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Originally published April 28, 2009 at 12:00 AM | Page modified April 28, 2009 at 12:01 PM

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Dendreon set to reveal crucial data on prostate-cancer therapy

The Seattle biotech company is releasing detailed results from a trial of its experimental prostate-cancer treatment called Provenge, a major step in commercializing what would be the first cancer immunotherapy.

Seattle Times business reporter

After investing $500 million over 10 years, and grappling with delays, layoffs and a stock-market roller coaster, has Dendreon finally struck gold?

The Seattle biotech company is releasing detailed results from a trial of its experimental prostate-cancer treatment called Provenge, a major step in commercializing what would be the first cancer immunotherapy.

Earlier this month, CEO Mitchell Gold announced the Phase 3 trial showed the therapy can help men live longer with terminal forms of prostate cancer. Today, Dendreon is presenting details of the study at a medical conference in Chicago.

Key questions the data should answer include the type and length of the patients' remission, and the extent of the side effects.

The company's Provenge therapy uses a patient's own immune system to fight cancer, with fewer side effects than chemotherapy.

This concept "has been around for decades," Gold said in an interview. "There's been a lot of failure. It's been the Holy Grail in the medical community."

Using blood from a patient, Dendreon mixes white blood cells with a protein commonly found in prostate-cancer cells, aiming to activate the immune system to fight the foreign cells. The blood is then put back in the patient in three injections over a one-month period.

Prostate cancer kills more than 28,000 men annually; more than 186,000 were diagnosed with the disease last year in the U.S.

In an earlier, smaller group study of Provenge, men treated with the vaccine lived an average 4.5 months longer than a control group. About 34 percent of men survived after three years, compared with 11 percent of those in the group that received no actual treatment.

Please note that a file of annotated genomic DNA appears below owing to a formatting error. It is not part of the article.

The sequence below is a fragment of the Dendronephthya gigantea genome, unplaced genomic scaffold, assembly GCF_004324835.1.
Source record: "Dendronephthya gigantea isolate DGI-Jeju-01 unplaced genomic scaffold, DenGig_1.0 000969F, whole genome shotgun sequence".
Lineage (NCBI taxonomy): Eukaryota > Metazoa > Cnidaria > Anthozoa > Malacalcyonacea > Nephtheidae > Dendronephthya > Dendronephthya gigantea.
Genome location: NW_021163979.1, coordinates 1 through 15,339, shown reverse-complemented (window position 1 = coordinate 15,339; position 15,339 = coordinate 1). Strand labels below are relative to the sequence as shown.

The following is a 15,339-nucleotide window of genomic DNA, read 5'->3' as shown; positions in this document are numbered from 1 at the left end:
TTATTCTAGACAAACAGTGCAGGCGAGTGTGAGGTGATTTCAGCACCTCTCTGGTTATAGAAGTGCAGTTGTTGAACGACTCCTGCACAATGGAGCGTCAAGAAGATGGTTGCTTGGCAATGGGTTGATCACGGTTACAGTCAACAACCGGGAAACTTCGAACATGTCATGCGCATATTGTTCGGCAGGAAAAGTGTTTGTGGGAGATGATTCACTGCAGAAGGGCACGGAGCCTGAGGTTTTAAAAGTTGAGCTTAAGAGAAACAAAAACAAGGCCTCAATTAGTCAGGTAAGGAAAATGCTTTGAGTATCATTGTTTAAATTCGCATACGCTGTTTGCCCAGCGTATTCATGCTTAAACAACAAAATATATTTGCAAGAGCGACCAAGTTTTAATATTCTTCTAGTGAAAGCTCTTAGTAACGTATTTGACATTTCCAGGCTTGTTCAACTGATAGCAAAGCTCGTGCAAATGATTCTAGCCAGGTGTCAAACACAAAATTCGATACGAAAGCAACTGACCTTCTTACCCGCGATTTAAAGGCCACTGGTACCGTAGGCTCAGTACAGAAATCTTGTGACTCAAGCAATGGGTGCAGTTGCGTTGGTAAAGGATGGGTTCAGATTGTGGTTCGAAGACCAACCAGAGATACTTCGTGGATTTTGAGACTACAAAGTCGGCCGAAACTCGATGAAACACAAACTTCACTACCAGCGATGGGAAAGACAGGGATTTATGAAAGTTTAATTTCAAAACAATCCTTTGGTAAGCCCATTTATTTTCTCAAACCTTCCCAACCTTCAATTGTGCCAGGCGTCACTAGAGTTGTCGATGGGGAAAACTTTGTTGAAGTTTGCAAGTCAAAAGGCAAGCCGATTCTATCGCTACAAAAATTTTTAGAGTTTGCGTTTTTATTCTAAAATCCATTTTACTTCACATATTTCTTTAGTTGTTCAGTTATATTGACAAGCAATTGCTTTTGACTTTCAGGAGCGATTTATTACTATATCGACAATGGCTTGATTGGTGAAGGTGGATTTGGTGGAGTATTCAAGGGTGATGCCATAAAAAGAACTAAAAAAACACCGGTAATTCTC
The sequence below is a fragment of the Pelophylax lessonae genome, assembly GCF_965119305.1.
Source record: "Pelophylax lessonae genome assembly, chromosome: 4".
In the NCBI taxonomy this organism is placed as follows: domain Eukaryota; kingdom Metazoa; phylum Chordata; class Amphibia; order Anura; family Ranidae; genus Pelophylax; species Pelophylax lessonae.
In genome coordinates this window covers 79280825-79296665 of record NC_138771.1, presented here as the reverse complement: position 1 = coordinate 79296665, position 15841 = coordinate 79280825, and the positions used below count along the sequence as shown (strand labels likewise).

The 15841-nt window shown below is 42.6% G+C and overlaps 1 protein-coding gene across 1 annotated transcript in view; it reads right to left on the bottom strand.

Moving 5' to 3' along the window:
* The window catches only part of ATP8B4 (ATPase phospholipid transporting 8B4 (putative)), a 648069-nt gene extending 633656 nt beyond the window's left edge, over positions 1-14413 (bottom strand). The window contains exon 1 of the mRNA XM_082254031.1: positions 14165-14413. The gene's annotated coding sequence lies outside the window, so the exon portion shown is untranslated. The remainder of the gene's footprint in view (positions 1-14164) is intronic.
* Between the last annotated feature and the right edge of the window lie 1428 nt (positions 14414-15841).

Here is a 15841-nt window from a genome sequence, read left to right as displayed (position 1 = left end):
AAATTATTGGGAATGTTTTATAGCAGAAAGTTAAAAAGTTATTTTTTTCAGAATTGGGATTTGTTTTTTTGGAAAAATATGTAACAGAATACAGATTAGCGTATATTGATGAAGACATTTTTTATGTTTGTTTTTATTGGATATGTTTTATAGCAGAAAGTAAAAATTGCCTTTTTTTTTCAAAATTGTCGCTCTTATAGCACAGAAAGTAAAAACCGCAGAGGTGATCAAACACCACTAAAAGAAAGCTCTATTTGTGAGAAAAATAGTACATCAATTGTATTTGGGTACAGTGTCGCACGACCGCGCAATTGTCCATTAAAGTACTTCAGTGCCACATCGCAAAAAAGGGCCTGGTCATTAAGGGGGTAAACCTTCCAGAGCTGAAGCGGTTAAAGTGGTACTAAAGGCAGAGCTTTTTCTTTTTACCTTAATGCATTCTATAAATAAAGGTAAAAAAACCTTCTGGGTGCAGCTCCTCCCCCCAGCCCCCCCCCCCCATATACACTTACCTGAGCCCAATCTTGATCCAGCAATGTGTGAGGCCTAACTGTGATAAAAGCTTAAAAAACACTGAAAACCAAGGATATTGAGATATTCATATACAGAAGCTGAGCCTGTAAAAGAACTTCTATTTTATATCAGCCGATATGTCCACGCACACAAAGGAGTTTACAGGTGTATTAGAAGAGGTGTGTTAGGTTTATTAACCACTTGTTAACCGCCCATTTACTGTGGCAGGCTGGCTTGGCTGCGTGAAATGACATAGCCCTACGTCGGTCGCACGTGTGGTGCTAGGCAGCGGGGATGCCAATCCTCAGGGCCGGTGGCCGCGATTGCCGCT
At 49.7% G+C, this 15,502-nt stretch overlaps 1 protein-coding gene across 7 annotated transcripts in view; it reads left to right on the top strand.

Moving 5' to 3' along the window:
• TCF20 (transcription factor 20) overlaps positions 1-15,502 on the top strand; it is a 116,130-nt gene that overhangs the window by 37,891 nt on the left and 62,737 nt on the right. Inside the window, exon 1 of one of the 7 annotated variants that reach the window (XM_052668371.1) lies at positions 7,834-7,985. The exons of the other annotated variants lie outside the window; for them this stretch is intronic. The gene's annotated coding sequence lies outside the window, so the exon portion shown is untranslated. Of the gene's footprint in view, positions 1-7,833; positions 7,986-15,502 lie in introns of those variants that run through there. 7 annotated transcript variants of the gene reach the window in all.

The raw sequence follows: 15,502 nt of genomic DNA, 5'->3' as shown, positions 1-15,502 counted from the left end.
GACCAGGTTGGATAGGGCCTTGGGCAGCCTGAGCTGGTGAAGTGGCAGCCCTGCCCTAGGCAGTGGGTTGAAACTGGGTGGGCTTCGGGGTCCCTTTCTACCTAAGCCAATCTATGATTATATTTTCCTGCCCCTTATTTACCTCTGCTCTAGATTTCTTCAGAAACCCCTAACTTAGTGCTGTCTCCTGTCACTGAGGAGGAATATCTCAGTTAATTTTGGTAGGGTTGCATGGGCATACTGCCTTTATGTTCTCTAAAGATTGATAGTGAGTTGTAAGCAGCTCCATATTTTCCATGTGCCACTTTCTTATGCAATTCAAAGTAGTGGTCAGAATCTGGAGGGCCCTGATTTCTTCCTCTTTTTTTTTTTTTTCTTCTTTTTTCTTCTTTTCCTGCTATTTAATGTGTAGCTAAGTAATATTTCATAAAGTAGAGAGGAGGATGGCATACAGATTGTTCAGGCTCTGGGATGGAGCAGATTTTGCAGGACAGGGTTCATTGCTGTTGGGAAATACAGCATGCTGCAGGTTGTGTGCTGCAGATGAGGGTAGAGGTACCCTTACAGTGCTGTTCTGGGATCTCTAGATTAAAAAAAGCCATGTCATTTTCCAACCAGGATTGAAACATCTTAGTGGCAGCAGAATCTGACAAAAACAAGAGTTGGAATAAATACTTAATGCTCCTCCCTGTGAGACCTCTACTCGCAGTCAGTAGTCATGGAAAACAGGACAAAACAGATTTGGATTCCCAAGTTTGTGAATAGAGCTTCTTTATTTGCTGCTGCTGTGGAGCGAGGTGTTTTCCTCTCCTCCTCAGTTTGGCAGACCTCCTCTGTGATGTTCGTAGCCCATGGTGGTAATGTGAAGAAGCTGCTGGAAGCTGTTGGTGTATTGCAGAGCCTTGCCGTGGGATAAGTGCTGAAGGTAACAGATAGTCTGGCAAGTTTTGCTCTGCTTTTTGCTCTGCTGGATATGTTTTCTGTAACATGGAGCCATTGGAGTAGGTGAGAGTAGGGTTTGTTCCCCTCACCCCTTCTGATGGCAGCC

Previous studies showed side effects as fevers and chills for the first one to two days.

Some researchers have voiced skepticism over the treatment, which prolonged survival without actually shrinking tumors.

Gold called Dendreon's current study of 512 men "the first active immunotherapy to ever show an improvement in survival."


In recent years, Dendreon's stock has been both pumped up and pummeled. Two years ago, its shares plunged nearly 65 percent and wiped out almost $1 billion in market value, after the U.S. Food and Drug Administration said more information was needed to approve Provenge.

The FDA wanted details on the chemistry and manufacturing of the product. FDA spokeswoman Karen Riley said some members of the advisory committee had "raised issues about the strength of the data" supporting the therapy's effectiveness.

Earlier this month, when Dendreon announced positive results with the Phase 3 trial, its stock soared, more than doubling in a day.

Gold said findings could transform Dendreon from a research-and-development organization to one focused on commercializing the treatment, expanding its staff in the process.

Dendreon will use the data from this most recent trial to amend its pending license application with the FDA by the fourth quarter of this year, Gold said. The FDA will have six months to review the data and make a decision.

If Provenge is approved, Dendreon will use its own 150,000-square-foot manufacturing facility in New Jersey to support a commercial launch of the product in the United States.

A successful outcome would be good news for the local biotechnology industry, said Chris Rivera, president of the Washington Biotechnology & Biomedical Association.

"It takes several years and hundreds of millions of dollars to get a drug to market," he said. "A vaccine for cancer really is a breakthrough. Ultimately it helps patients' lives. Hopefully it will bring a spotlight back to Seattle biotech."

"It has been a roller-coaster ride," Gold said. "Sometimes the most meaningful and important science is the most controversial."

Kristi Heim: 206-464-2718 or

Copyright © 2009 The Seattle Times Company

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